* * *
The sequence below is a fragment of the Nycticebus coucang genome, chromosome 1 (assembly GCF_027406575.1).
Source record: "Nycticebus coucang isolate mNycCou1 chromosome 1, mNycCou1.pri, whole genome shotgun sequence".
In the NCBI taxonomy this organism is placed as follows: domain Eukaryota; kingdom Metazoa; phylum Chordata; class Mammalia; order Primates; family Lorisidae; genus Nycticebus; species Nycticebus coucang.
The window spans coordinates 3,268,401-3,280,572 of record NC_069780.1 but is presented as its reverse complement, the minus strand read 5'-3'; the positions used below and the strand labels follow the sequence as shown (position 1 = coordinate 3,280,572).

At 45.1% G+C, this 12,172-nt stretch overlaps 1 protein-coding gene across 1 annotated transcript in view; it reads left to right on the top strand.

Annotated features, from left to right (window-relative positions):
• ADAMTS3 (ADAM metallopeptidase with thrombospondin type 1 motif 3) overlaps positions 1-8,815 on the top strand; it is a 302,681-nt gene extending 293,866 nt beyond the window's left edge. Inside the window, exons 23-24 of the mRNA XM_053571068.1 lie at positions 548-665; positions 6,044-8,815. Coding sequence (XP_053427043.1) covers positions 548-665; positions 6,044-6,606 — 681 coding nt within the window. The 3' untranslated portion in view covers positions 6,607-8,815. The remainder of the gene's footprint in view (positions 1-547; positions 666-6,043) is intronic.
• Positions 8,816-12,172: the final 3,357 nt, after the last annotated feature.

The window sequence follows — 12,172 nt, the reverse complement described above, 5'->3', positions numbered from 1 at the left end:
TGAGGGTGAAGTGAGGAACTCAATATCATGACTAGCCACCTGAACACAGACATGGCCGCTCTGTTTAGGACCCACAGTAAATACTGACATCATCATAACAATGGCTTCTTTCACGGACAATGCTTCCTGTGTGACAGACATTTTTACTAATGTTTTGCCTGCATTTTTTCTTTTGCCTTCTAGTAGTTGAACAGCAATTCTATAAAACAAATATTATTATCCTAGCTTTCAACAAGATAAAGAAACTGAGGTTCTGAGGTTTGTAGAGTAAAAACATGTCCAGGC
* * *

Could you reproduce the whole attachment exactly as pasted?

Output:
The sequence below is a fragment of the Nycticebus coucang genome, chromosome 1 (assembly GCF_027406575.1).
Source record: "Nycticebus coucang isolate mNycCou1 chromosome 1, mNycCou1.pri, whole genome shotgun sequence".
In the NCBI taxonomy this organism is placed as follows: domain Eukaryota; kingdom Metazoa; phylum Chordata; class Mammalia; order Primates; family Lorisidae; genus Nycticebus; species Nycticebus coucang.
The window spans coordinates 3,268,401-3,280,572 of record NC_069780.1 but is presented as its reverse complement, the minus strand read 5'-3'; the positions used below and the strand labels follow the sequence as shown (position 1 = coordinate 3,280,572).

At 45.1% G+C, this 12,172-nt stretch overlaps 1 protein-coding gene across 1 annotated transcript in view; it reads left to right on the top strand.

Annotated features, from left to right (window-relative positions):
• ADAMTS3 (ADAM metallopeptidase with thrombospondin type 1 motif 3) overlaps positions 1-8,815 on the top strand; it is a 302,681-nt gene extending 293,866 nt beyond the window's left edge. Inside the window, exons 23-24 of the mRNA XM_053571068.1 lie at positions 548-665; positions 6,044-8,815. Coding sequence (XP_053427043.1) covers positions 548-665; positions 6,044-6,606 — 681 coding nt within the window. The 3' untranslated portion in view covers positions 6,607-8,815. The remainder of the gene's footprint in view (positions 1-547; positions 666-6,043) is intronic.
• Positions 8,816-12,172: the final 3,357 nt, after the last annotated feature.

The window sequence follows — 12,172 nt, the reverse complement described above, 5'->3', positions numbered from 1 at the left end:
TGAGGGTGAAGTGAGGAACTCAATATCATGACTAGCCACCTGAACACAGACATGGCCGCTCTGTTTAGGACCCACAGTAAATACTGACATCATCATAACAATGGCTTCTTTCACGGACAATGCTTCCTGTGTGACAGACATTTTTACTAATGTTTTGCCTGCATTTTTTCTTTTGCCTTCTAGTAGTTGAACAGCAATTCTATAAAACAAATATTATTATCCTAGCTTTCAACAAGATAAAGAAACTGAGGTTCTGAGGTTTGTAGAGTAAAAACATGTCCAGGC